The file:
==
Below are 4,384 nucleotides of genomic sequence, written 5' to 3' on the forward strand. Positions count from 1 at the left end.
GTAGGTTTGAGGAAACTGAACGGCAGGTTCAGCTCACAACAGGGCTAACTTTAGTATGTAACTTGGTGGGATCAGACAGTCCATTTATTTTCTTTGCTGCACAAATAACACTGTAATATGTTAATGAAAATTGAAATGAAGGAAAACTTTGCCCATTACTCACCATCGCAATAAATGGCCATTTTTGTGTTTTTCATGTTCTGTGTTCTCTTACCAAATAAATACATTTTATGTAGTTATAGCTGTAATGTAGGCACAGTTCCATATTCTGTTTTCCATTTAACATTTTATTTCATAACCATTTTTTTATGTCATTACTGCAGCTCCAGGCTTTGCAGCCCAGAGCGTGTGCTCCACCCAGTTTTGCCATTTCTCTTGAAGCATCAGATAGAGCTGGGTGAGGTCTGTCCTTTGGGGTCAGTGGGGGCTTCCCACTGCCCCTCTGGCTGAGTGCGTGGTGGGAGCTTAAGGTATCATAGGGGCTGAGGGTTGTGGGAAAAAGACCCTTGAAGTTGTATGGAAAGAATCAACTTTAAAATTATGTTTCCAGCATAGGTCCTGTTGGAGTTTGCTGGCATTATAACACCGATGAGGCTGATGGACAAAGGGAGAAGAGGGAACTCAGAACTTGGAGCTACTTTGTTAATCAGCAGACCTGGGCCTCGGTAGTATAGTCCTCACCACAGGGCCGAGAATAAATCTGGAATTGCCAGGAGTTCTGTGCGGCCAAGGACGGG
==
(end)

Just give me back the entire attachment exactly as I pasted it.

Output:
Below are 4,384 nucleotides of genomic sequence, written 5' to 3' on the forward strand. Positions count from 1 at the left end.
GTAGGTTTGAGGAAACTGAACGGCAGGTTCAGCTCACAACAGGGCTAACTTTAGTATGTAACTTGGTGGGATCAGACAGTCCATTTATTTTCTTTGCTGCACAAATAACACTGTAATATGTTAATGAAAATTGAAATGAAGGAAAACTTTGCCCATTACTCACCATCGCAATAAATGGCCATTTTTGTGTTTTTCATGTTCTGTGTTCTCTTACCAAATAAATACATTTTATGTAGTTATAGCTGTAATGTAGGCACAGTTCCATATTCTGTTTTCCATTTAACATTTTATTTCATAACCATTTTTTTATGTCATTACTGCAGCTCCAGGCTTTGCAGCCCAGAGCGTGTGCTCCACCCAGTTTTGCCATTTCTCTTGAAGCATCAGATAGAGCTGGGTGAGGTCTGTCCTTTGGGGTCAGTGGGGGCTTCCCACTGCCCCTCTGGCTGAGTGCGTGGTGGGAGCTTAAGGTATCATAGGGGCTGAGGGTTGTGGGAAAAAGACCCTTGAAGTTGTATGGAAAGAATCAACTTTAAAATTATGTTTCCAGCATAGGTCCTGTTGGAGTTTGCTGGCATTATAACACCGATGAGGCTGATGGACAAAGGGAGAAGAGGGAACTCAGAACTTGGAGCTACTTTGTTAATCAGCAGACCTGGGCCTCGGTAGTATAGTCCTCACCACAGGGCCGAGAATAAATCTGGAATTGCCAGGAGTTCTGTGCGGCCAAGGACGGG